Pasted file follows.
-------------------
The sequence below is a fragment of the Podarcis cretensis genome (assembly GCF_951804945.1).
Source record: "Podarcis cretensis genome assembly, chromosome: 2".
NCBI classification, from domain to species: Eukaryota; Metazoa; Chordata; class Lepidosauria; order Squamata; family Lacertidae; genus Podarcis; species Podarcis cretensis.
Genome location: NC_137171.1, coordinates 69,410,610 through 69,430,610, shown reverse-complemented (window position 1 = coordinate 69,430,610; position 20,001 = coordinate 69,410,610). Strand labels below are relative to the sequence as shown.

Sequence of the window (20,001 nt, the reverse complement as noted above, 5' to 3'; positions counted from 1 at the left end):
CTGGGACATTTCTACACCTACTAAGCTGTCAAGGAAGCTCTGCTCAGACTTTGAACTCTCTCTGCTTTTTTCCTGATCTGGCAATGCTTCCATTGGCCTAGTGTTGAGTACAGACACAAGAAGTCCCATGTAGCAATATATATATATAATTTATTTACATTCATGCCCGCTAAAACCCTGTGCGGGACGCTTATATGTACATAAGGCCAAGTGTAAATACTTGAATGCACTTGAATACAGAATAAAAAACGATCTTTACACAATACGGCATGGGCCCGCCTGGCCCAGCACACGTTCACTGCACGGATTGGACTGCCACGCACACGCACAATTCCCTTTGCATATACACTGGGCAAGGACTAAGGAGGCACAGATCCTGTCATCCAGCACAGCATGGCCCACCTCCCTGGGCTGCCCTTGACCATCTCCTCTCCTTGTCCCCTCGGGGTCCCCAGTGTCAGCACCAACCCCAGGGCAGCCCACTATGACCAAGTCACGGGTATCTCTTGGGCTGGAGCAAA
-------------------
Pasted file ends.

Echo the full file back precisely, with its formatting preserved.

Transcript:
The sequence below is a fragment of the Podarcis cretensis genome (assembly GCF_951804945.1).
Source record: "Podarcis cretensis genome assembly, chromosome: 2".
NCBI classification, from domain to species: Eukaryota; Metazoa; Chordata; class Lepidosauria; order Squamata; family Lacertidae; genus Podarcis; species Podarcis cretensis.
Genome location: NC_137171.1, coordinates 69,410,610 through 69,430,610, shown reverse-complemented (window position 1 = coordinate 69,430,610; position 20,001 = coordinate 69,410,610). Strand labels below are relative to the sequence as shown.

Sequence of the window (20,001 nt, the reverse complement as noted above, 5' to 3'; positions counted from 1 at the left end):
CTGGGACATTTCTACACCTACTAAGCTGTCAAGGAAGCTCTGCTCAGACTTTGAACTCTCTCTGCTTTTTTCCTGATCTGGCAATGCTTCCATTGGCCTAGTGTTGAGTACAGACACAAGAAGTCCCATGTAGCAATATATATATATAATTTATTTACATTCATGCCCGCTAAAACCCTGTGCGGGACGCTTATATGTACATAAGGCCAAGTGTAAATACTTGAATGCACTTGAATACAGAATAAAAAACGATCTTTACACAATACGGCATGGGCCCGCCTGGCCCAGCACACGTTCACTGCACGGATTGGACTGCCACGCACACGCACAATTCCCTTTGCATATACACTGGGCAAGGACTAAGGAGGCACAGATCCTGTCATCCAGCACAGCATGGCCCACCTCCCTGGGCTGCCCTTGACCATCTCCTCTCCTTGTCCCCTCGGGGTCCCCAGTGTCAGCACCAACCCCAGGGCAGCCCACTATGACCAAGTCACGGGTATCTCTTGGGCTGGAGCAAA